Evolution – The Default Email Client for Ubuntu

Just as I’ve spent a lot of time at this humble WordPress address finding the perfect PIM 2.0 client, my previous blog had a fair amount of space devoted to traditional offline email clients. I’ve got email archives dating back some thirteen years, and I’ve moved them between various apps on OS X and Windows before finally settling on Thunderbird.

The original plan for my spiffy new Eee PC netbook was to dump my email archives on it, but the bundled email client for most Ubuntu-based Linux distributions is Evolution, an app I’ve never tried before.

Since there are barely any reviews of Evolution out there (that I could find, anyway), here’s a quick look…

Evoluion Mail Directory

Finding your mail files in Evolution is pretty straightforward if you know where to look. The default path is:


In the “mail” folder you’ll find bog-standard .mbox files which you can import into any other email app worth its salt. Evolution also has a nifty backup and restore feature that will compress your data (email + addresses, calendars, contacts, notes & to-dos) into a handy (for Linux users) .tar.gzip file — and restore a full data set from the same file.

As for the actual interface, here’s how it looks in Easy Peasy 1.1:

Evolution Mail Interface

IMHO it’s not quite as efficient as Thunderbird (seen below, running in Xubuntu 9.04) in its use of screen real estate, which can be fairly critical if you’re reading your email on a 9-inch netbook screen:

Thunderbird Vertical View

Another thing I don’t like about Evolution is that there’s no obvious mailbox maintenance utility as there is in Thunderbird. When you’ve got email archives dating back to 1996 keeping them from getting corrupted is a pretty big deal!

But the deal-breaker for me came not from Evolution itself, but from SyncEvolution, a SyncML client written for it. Specifically:

The order of email addresses and phone numbers in the Evolution GUI is not preserved.

While this is actually a reported bug for ScheduleWorld.com only, I found it to be a problem with my own hosted SyncML service Memotoo, uh… too.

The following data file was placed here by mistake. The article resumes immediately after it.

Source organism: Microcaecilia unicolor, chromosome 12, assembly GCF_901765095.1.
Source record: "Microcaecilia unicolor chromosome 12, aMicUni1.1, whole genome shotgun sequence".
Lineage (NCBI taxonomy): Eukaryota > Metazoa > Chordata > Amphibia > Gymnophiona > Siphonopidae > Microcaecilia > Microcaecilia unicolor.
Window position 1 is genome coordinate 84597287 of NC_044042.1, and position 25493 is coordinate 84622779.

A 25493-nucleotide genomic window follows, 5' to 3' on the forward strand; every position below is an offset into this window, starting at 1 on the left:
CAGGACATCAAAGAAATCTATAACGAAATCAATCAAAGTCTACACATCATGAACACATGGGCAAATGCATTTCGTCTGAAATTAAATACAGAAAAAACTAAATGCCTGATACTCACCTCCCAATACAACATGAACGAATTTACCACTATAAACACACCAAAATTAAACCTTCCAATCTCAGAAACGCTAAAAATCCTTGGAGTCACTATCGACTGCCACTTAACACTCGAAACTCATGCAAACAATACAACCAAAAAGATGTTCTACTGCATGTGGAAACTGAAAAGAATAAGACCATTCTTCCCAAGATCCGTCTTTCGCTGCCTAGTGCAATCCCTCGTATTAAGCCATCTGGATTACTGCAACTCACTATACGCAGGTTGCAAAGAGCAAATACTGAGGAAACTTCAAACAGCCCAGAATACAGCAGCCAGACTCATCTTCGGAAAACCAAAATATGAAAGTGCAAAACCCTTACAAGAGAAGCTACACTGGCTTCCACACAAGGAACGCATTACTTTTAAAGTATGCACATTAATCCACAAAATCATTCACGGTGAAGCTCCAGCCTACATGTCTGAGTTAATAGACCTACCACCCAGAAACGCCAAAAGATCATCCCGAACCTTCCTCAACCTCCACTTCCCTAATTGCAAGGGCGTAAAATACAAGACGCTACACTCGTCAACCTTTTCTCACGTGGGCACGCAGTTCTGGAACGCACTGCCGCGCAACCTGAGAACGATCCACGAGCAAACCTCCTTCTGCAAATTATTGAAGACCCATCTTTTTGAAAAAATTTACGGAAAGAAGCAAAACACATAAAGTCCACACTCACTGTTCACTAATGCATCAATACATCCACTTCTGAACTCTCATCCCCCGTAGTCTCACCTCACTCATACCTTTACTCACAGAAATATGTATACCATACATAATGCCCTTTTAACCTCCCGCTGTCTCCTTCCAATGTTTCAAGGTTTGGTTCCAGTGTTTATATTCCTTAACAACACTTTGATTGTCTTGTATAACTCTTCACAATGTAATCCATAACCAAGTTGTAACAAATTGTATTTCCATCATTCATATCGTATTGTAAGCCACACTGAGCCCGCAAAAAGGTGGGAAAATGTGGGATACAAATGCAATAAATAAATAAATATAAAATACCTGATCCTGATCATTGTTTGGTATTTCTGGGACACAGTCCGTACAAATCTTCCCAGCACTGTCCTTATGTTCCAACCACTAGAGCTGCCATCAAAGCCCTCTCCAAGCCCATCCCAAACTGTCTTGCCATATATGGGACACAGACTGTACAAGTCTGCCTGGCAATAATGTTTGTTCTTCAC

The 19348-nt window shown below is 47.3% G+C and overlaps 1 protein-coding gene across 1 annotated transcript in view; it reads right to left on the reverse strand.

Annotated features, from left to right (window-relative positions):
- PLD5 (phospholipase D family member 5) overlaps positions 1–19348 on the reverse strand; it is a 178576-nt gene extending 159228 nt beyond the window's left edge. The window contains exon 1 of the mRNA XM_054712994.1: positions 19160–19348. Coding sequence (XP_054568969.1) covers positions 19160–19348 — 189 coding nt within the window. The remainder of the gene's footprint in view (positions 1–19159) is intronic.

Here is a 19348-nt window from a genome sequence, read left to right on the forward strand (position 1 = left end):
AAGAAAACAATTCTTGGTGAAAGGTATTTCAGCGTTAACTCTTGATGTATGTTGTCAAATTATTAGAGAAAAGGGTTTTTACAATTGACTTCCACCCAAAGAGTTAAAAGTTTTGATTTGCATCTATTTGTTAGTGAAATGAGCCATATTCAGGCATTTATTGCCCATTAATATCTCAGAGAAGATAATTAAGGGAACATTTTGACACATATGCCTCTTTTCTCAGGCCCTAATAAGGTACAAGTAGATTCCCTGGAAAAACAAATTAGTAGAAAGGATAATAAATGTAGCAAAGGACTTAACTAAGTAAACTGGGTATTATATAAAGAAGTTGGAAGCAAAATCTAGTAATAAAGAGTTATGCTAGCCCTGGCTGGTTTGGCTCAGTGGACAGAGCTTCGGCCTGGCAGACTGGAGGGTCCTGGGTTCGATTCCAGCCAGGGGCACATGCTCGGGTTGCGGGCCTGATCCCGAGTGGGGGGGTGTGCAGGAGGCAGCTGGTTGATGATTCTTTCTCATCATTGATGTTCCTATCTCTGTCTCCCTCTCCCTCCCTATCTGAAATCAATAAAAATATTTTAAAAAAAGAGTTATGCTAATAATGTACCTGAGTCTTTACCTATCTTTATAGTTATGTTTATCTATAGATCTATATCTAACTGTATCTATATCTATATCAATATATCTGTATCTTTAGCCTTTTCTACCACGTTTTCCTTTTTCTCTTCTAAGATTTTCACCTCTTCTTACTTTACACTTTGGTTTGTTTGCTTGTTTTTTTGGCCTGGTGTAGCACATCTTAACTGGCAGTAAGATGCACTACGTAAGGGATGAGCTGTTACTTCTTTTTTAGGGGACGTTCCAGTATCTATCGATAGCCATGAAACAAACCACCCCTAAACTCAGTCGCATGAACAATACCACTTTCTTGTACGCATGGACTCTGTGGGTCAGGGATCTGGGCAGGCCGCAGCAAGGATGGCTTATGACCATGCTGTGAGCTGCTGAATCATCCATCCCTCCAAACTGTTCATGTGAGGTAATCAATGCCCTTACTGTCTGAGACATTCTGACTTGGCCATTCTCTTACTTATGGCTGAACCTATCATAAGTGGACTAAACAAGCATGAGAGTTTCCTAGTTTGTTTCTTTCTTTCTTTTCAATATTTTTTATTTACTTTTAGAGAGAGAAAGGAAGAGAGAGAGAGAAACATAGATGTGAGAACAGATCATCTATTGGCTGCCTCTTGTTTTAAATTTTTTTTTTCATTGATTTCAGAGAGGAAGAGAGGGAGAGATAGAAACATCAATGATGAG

If you’re wondering why this is a critical issue, have you ever sent a text message to someone’s home or business line by mistake? Either it won’t get delivered at all, or — in the case of my carrier — will cost you extra and embarrass the hell out of you.

Evolution will also sync data to a Microsoft Exchange Server, but I didn’t bother testing that functionality, as the whole point of my move to Linux is to get away from proprietary software.

If you use Exchange at work and Linux at home, or if all you need is an offline PIM suite and email client then Evolution should suit you fine. Me, I’m sticking with Thunderbird and keeping my PIM data in the cloud.

PIM 2.0: Fun with Funambol

Making a clean break from vufone, my last-reviewed PIM 2.0 suite, I’m now going to show you what a web sync app looks like when it conforms to open standards. It’s called Funambol.

Now I’m probably going to get myself in trouble here for speaking out of my own ass, so kindly correct if I get this wrong. But best as I can tell, Funambol is actually a platform upon which at least three separate products are built:

  1. The Carrier Edition – for service providers, portals, carriers and device makers
  2. The Community Edition – an open source sync solution for devices connected to Linux and Windows servers. (This, by the way is where I’m stumped. By “server” do they mean a computer, a web server or both?)
  3. The myFUNAMBOL portal – an ad-supported introduction to the Funambol platform. I think.

That last one is what we’ll be looking at today. myFUNAMBOL also includes push email — that’s where the ads come in — but I’ll be reviewing just the sync part.

Funambol syncML Server

Here’s what Funambol looks like installed on my E71. You’ll find it in the Sync Folder of your S60 handset.

I should point out that it’s not actually an installed app, per se, but rather a bunch of settings for connecting to a standard SyncML server.

What Funambol syncs

At present, the myFUNAMBOL portal will sync with your handset’s calendar and contacts only…

What Funambol won't sync

… Though as you can see, SyncML can also support the syncing of notes, texts and bookmarks from your web browser.

Syncing happens over-the-air via whichever data connection your phone supports, and your data ends up here, on the myFUNAMBOL web portal.


Kudos to the Funambol team for correctly choosing the white-coloured handset as their default E71 icon. 😉

Another nice touch is that you can make a Skype call to any of your contacts just by clicking on the phone number. I had no idea about this until I found my cursor hovering over an entry quite by accident.

Unfortunately this is where the love ends for me and myFUNAMBOL. Like vufone there is no way to export your PIM data to a desktop computer file. Such a feature will be important to you if, like me, you’re running Linux on your desktop computer and wish to bypass local sync entirely, but still want to back up your data.

Of course, myFUNAMBOL may well be just a technology demo and this is probably where the Community Edition of Funambol steps in — I just need someone to explain it to me…